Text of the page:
It is two months after Anna’s death. Koznyshev has published his book after six years’ work. He expects it to cause a great stir in the scholarly world, but nothing happens: there’s one review that makes fun of the book, but other than that, silence, and the book essentially is gone without a trace. Koznyshev realizes that everyone is talking about the Slavic question, not his workers’ rights issues, and he pours himself into the popular cause. In July, he decides to visit Levin for a rest in the country. Levin’s friend from university, Katavasov, joins him.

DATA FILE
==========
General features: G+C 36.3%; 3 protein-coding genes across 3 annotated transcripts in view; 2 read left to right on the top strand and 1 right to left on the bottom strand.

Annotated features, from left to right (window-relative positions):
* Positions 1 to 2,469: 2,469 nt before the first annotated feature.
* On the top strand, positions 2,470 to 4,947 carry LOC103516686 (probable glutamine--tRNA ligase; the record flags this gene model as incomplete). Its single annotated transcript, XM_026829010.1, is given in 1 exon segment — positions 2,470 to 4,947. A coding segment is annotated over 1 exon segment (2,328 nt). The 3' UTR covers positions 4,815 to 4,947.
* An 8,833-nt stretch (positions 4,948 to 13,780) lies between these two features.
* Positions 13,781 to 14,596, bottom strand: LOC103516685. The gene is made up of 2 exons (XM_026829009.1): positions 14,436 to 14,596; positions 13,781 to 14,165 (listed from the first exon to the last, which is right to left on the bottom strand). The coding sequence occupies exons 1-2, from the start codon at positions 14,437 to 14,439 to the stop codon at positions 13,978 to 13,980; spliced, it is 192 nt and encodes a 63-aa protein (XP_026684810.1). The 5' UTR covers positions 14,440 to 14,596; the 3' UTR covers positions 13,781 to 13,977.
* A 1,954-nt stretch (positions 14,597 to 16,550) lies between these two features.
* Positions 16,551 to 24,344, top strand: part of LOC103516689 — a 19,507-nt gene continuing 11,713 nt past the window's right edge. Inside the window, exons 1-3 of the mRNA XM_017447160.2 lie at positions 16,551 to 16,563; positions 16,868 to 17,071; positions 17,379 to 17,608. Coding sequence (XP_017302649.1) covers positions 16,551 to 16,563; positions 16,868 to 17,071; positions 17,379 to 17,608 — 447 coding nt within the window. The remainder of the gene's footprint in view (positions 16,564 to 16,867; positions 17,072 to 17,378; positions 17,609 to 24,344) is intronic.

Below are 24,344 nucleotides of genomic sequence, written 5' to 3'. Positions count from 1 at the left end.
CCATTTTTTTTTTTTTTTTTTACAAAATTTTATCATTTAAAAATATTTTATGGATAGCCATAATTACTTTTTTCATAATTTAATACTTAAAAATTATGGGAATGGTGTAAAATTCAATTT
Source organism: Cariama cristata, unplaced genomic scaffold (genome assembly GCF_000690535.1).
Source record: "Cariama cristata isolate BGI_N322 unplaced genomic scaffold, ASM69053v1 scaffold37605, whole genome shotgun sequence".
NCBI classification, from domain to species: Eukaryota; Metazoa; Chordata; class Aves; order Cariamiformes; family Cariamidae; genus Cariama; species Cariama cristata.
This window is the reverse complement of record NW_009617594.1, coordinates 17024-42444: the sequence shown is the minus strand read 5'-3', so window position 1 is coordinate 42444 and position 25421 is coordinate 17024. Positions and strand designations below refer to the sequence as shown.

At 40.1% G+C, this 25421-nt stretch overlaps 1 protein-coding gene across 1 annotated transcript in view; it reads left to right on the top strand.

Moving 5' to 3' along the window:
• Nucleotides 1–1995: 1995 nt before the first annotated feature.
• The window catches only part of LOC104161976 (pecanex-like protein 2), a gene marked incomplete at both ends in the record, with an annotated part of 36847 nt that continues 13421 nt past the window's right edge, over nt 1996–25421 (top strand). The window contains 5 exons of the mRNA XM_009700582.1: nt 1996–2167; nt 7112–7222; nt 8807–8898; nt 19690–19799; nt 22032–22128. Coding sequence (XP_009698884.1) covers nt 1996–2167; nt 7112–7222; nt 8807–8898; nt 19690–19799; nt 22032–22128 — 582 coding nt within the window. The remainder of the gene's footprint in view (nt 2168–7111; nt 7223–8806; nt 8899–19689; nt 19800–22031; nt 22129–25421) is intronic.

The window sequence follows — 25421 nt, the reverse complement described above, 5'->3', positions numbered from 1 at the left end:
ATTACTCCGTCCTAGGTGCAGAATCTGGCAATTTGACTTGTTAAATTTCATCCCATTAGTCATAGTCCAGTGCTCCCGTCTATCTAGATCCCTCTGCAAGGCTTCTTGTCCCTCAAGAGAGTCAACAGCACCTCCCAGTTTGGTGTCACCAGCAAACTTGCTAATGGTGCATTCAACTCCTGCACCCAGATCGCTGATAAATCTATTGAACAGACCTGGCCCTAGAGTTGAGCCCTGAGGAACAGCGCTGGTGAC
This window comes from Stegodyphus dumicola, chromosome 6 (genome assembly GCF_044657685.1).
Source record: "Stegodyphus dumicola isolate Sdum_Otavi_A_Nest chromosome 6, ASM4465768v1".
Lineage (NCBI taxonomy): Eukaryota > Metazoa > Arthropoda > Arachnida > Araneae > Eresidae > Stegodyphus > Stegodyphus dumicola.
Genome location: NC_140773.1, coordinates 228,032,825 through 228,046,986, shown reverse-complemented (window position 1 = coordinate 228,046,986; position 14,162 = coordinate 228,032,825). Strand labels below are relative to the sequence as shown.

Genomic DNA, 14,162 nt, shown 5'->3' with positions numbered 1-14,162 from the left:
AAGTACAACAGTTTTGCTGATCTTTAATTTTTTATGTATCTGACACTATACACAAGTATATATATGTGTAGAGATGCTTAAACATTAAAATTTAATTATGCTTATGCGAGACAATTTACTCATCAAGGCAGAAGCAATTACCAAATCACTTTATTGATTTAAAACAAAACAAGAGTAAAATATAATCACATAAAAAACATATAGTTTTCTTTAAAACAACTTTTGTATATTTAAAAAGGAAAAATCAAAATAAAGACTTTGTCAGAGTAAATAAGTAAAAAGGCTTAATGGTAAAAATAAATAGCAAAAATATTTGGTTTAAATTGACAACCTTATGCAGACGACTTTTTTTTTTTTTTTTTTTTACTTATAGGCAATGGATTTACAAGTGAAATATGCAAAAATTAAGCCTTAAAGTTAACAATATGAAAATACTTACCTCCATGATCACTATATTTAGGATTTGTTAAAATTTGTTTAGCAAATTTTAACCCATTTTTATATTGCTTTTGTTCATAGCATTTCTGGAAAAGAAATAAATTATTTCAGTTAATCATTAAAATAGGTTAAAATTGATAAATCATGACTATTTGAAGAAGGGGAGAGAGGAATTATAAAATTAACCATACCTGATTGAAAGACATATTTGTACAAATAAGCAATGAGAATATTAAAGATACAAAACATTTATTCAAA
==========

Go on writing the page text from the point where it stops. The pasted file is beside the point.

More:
The fate of Koznyshev’s book—so much work leading up to it, but then no comment once it finally appears—mirrors what the reader probably feels about Tolstoy’s treatment of Anna’s death at this point in the novel: the entire plot has built up to this great moment, but then when it happens, the book has moved on, and no one seems to care. So in the last section of the novel, Tolstoy plunges into another plotline, just as Koznyshev devotes himself to new research. The world marches on, despite the overwhelming intensity of each individual’s life.